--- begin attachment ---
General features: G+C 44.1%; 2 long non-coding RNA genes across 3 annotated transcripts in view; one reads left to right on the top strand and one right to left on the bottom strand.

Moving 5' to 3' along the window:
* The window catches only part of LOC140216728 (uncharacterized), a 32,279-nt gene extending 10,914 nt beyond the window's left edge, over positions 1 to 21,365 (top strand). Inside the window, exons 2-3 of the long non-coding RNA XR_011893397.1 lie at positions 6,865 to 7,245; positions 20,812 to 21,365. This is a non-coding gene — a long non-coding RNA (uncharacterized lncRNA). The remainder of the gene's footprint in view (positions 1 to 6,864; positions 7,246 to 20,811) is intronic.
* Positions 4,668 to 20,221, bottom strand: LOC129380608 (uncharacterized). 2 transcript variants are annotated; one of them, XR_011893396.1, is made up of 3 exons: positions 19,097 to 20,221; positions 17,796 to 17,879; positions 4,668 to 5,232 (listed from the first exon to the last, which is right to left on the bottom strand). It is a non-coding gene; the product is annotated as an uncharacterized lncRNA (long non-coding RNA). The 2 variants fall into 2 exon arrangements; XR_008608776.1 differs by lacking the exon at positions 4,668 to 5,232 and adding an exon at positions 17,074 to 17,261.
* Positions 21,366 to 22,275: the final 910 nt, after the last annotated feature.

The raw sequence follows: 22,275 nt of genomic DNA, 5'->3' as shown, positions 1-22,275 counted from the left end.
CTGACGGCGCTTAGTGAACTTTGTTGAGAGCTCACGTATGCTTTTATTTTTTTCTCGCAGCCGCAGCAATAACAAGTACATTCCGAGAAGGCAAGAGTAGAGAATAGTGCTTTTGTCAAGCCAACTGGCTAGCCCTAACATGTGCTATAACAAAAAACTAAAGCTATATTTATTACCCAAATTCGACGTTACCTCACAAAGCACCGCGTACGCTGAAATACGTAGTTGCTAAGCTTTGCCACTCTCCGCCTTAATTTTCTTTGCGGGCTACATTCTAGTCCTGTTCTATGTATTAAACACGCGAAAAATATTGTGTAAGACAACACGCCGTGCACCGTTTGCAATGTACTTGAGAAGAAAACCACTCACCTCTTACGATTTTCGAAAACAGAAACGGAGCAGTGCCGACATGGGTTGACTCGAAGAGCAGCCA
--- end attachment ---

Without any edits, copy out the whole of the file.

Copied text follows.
General features: G+C 44.1%; 2 long non-coding RNA genes across 3 annotated transcripts in view; one reads left to right on the top strand and one right to left on the bottom strand.

Moving 5' to 3' along the window:
* The window catches only part of LOC140216728 (uncharacterized), a 32,279-nt gene extending 10,914 nt beyond the window's left edge, over positions 1 to 21,365 (top strand). Inside the window, exons 2-3 of the long non-coding RNA XR_011893397.1 lie at positions 6,865 to 7,245; positions 20,812 to 21,365. This is a non-coding gene — a long non-coding RNA (uncharacterized lncRNA). The remainder of the gene's footprint in view (positions 1 to 6,864; positions 7,246 to 20,811) is intronic.
* Positions 4,668 to 20,221, bottom strand: LOC129380608 (uncharacterized). 2 transcript variants are annotated; one of them, XR_011893396.1, is made up of 3 exons: positions 19,097 to 20,221; positions 17,796 to 17,879; positions 4,668 to 5,232 (listed from the first exon to the last, which is right to left on the bottom strand). It is a non-coding gene; the product is annotated as an uncharacterized lncRNA (long non-coding RNA). The 2 variants fall into 2 exon arrangements; XR_008608776.1 differs by lacking the exon at positions 4,668 to 5,232 and adding an exon at positions 17,074 to 17,261.
* Positions 21,366 to 22,275: the final 910 nt, after the last annotated feature.

The raw sequence follows: 22,275 nt of genomic DNA, 5'->3' as shown, positions 1-22,275 counted from the left end.
CTGACGGCGCTTAGTGAACTTTGTTGAGAGCTCACGTATGCTTTTATTTTTTTCTCGCAGCCGCAGCAATAACAAGTACATTCCGAGAAGGCAAGAGTAGAGAATAGTGCTTTTGTCAAGCCAACTGGCTAGCCCTAACATGTGCTATAACAAAAAACTAAAGCTATATTTATTACCCAAATTCGACGTTACCTCACAAAGCACCGCGTACGCTGAAATACGTAGTTGCTAAGCTTTGCCACTCTCCGCCTTAATTTTCTTTGCGGGCTACATTCTAGTCCTGTTCTATGTATTAAACACGCGAAAAATATTGTGTAAGACAACACGCCGTGCACCGTTTGCAATGTACTTGAGAAGAAAACCACTCACCTCTTACGATTTTCGAAAACAGAAACGGAGCAGTGCCGACATGGGTTGACTCGAAGAGCAGCCA